The constitution of the corporation, as set out in the articles of agreement, is as follows:

"Article I.

"The name of the Congregation shall be the St. Mary's Assumption Ruthenian Greek Catholic Church of St. Louis, Missouri.

"The said Congregation shall always be connected and united with the One Holy Apostolic Church, which recognizes the Catholic Roman Pope as the head on earth in the Church of Christ. The said Church, however, uses in all its divine services only the Greek Catholic Rite in the ancient Slav language and in this is distinguished from the Roman Catholics, who use the Latin Rite.

"Article II.

"Said Congregation may acquire and own its own church and parsonage and the real estate upon which the same may be situated or located, but the Congregation and its church, with all its belongings, shall always be under the jurisdiction and under the absolute supervision of the present Greek Catholic Ruthenian Bishop in the United States of America, Right Rev. Soter Stephen Ortynsky, and, in case of his death or resignation of his rightful successor in office of the same rite, duly appointed by the Roman Pope, and no decision of the church members, or trustees of the church, can deprive him or his successors of those rights of jurisdiction and authority over the said church.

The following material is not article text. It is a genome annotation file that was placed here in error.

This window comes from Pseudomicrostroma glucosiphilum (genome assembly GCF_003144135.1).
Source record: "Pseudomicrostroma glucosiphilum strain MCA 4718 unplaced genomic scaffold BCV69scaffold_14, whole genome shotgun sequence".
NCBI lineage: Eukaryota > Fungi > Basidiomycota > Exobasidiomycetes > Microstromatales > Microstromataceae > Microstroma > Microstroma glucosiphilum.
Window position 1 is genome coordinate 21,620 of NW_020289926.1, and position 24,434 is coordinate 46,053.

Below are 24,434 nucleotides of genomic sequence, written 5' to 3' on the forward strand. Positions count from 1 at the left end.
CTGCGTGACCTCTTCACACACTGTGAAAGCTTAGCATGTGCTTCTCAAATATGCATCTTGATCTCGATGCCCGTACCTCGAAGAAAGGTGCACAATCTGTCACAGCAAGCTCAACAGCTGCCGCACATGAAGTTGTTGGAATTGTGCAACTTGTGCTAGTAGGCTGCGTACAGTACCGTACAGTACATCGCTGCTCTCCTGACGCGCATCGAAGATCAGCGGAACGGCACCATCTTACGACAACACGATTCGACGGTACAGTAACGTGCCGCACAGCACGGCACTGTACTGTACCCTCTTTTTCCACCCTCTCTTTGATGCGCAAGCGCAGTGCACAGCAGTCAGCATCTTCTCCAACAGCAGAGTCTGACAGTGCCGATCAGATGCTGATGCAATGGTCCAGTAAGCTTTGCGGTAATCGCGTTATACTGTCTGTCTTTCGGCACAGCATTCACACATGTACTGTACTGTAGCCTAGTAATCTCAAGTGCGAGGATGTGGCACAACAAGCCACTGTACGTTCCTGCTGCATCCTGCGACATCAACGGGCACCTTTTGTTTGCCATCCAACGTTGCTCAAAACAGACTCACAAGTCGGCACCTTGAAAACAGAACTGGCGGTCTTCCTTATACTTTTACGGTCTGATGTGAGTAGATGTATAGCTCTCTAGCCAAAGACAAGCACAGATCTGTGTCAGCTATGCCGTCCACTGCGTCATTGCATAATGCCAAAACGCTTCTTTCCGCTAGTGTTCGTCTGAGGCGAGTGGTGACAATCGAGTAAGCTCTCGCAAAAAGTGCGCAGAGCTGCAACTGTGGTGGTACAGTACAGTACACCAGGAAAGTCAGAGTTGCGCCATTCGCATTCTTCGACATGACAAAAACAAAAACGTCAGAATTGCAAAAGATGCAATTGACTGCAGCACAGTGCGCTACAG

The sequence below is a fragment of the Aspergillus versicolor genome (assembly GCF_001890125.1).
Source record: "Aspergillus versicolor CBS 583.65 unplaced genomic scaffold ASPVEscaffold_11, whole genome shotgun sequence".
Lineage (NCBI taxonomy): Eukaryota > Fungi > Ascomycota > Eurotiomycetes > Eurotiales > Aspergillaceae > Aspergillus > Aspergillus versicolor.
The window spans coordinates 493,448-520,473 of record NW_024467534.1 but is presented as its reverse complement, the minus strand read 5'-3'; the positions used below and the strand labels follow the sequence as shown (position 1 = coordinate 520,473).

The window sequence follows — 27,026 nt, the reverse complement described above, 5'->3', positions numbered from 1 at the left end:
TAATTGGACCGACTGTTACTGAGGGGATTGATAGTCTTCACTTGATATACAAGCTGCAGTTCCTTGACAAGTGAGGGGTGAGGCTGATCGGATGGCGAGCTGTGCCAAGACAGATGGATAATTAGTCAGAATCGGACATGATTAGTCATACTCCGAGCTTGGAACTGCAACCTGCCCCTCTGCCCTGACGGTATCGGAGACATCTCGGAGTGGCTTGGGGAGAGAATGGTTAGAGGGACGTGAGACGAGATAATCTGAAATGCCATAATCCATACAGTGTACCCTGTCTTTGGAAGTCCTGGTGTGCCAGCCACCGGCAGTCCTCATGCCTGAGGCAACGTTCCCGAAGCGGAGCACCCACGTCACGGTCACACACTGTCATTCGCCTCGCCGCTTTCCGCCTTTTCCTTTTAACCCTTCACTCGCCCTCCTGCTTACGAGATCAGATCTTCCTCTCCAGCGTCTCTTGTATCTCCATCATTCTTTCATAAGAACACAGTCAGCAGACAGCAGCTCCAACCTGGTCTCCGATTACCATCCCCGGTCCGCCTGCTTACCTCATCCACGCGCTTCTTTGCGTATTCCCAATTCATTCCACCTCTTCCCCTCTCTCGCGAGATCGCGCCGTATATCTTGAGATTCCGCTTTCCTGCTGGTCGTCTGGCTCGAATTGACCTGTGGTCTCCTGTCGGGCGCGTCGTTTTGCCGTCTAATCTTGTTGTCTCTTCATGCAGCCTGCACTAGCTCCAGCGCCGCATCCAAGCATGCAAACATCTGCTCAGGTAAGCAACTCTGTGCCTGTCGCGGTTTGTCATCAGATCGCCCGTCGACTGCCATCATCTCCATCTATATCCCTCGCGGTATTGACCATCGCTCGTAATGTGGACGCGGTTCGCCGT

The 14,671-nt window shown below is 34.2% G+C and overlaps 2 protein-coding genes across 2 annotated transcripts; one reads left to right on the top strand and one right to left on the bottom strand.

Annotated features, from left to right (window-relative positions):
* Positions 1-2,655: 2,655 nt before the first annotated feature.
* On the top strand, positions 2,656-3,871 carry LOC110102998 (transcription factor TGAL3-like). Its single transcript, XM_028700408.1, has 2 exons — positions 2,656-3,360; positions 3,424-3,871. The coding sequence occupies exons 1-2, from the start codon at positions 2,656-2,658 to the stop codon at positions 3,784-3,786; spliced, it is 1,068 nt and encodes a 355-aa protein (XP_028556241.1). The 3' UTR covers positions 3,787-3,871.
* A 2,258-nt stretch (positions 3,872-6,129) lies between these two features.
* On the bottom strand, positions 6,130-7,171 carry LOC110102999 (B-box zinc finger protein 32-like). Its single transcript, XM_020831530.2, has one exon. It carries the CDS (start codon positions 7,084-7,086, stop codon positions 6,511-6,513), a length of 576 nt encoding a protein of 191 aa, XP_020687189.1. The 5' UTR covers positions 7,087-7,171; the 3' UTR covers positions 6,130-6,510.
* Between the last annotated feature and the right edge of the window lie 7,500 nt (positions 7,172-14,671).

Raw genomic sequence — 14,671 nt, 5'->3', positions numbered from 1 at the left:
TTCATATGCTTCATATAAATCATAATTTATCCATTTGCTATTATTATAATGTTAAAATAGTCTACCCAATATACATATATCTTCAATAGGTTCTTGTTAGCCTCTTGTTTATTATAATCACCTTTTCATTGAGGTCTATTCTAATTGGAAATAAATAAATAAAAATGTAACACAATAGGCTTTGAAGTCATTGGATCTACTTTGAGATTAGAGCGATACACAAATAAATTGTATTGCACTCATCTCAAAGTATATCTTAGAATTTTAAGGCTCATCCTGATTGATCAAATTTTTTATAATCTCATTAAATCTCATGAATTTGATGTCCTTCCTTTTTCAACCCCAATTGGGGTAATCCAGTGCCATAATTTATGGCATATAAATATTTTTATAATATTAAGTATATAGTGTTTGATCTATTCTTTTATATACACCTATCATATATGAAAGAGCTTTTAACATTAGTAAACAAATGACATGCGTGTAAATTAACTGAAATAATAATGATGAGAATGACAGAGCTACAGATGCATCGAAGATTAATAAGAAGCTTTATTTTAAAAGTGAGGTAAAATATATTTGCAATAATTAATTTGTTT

"Article III.

"Males and females of the church who will abide by this Constitution and live up to the obligations of the church as Christians, that is, attend the church services, go to confession at least once a year and contribute regularly to the monthly collections, may become members.

"Article IV.

"Only a Greek Catholic Ruthenian Priest, having authority from his Ruthenian Bishop, can hold services in the aforesaid church and there perform his pastoral duties. He shall, by virtue of his office, be president of the congregation, and no meeting of the congregation can be held without his knowledge.

"Article V.

"The number of the members of the Board of Trustees shall be five and shall consist of the pastor, who is President by virtue of his office, Vice-President, Financial Secretary, Recording Secretary and Treasurer, elected at annual meeting for one year.

"The duties and obligations of the members of the Board shall be prescribed in the By-Laws of the Congregation, to be adopted by its members.

"Such further officers may be elected by the Congregation as may be determined in the By-Laws.

"Article VI.